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Political Representation

Classical Consent, Medieval Corporatism And The Origin Of Political Representation, Representing The Rights And Interests Of Individuals

Although in the early twenty-first century representative government is synonymous with democracy, the concept of political representation arose separately from the idea of the rule of the people. Broadly political representation refers to an arrangement whereby one is enabled to speak and act with authority in the behalf of some other.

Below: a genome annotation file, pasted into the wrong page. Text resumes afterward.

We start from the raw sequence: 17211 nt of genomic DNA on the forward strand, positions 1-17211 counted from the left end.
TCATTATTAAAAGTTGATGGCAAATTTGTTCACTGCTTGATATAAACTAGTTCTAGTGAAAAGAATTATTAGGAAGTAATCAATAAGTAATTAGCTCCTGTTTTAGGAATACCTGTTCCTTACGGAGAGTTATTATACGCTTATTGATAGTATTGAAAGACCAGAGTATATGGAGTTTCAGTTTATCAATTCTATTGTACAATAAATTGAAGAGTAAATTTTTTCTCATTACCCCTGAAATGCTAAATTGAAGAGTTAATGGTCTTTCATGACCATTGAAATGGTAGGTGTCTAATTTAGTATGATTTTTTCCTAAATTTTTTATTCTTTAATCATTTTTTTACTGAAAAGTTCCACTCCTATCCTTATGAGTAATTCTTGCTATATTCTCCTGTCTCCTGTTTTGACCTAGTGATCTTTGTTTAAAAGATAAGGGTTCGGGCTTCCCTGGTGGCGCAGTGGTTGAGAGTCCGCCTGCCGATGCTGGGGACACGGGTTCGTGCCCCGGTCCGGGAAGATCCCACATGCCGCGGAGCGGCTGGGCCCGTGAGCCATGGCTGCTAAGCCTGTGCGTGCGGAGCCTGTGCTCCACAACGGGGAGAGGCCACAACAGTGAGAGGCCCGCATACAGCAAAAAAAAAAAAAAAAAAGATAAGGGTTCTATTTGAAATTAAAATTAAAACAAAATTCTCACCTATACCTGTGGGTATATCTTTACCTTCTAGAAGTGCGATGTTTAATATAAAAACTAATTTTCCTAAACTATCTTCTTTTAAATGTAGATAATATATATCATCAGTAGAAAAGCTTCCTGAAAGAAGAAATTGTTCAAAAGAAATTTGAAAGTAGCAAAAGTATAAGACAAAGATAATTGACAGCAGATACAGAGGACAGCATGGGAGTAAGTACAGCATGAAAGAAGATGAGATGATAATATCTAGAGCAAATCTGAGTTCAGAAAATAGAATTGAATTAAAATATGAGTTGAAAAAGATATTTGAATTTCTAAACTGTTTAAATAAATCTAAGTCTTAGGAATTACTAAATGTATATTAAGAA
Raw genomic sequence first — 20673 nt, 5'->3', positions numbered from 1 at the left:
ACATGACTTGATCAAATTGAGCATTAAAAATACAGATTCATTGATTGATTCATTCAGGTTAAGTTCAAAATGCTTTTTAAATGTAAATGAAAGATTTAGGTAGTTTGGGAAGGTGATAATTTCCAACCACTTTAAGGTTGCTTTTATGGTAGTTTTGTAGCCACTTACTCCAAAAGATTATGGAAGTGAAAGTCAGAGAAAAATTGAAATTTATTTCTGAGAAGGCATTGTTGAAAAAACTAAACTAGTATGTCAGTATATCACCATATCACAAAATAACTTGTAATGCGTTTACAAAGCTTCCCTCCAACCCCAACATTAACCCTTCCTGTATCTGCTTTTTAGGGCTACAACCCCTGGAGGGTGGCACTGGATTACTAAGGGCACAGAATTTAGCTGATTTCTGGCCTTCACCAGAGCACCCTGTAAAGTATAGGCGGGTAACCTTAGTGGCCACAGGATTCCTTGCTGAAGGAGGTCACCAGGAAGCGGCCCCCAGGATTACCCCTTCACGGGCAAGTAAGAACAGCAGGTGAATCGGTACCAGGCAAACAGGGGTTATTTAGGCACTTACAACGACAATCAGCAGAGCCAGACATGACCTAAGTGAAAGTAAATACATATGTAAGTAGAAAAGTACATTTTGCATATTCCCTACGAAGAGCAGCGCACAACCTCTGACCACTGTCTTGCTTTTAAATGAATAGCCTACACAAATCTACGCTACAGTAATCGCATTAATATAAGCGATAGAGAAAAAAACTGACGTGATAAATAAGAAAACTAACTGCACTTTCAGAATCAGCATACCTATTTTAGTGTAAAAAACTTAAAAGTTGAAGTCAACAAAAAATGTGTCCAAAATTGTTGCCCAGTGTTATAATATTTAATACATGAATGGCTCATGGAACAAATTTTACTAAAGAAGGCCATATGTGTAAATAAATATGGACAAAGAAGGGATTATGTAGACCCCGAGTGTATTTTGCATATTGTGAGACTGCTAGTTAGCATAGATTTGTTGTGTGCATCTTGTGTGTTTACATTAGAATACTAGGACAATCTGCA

There are two issues that must be addressed in any theory of representation: who or what is to be represented, and who or what is to be the representative. The first question revolves around the description of constituencies. The second concerns the method of selection by which the representative is determined. There are specific answers to these questions that make representation compatible with and complementary to democracy. Once such a constellation of ideas is in place, however, the drama with which the conjunction of representation and democracy is received—in 1820 James Mill (1773–1836) wrote that "in the grand discovery of modern times, the system of representation, the solution to all difficulties, both speculative and practical, will perhaps be found" (p. 21)—eclipses somewhat the predemocratic origins of the concept of representation.

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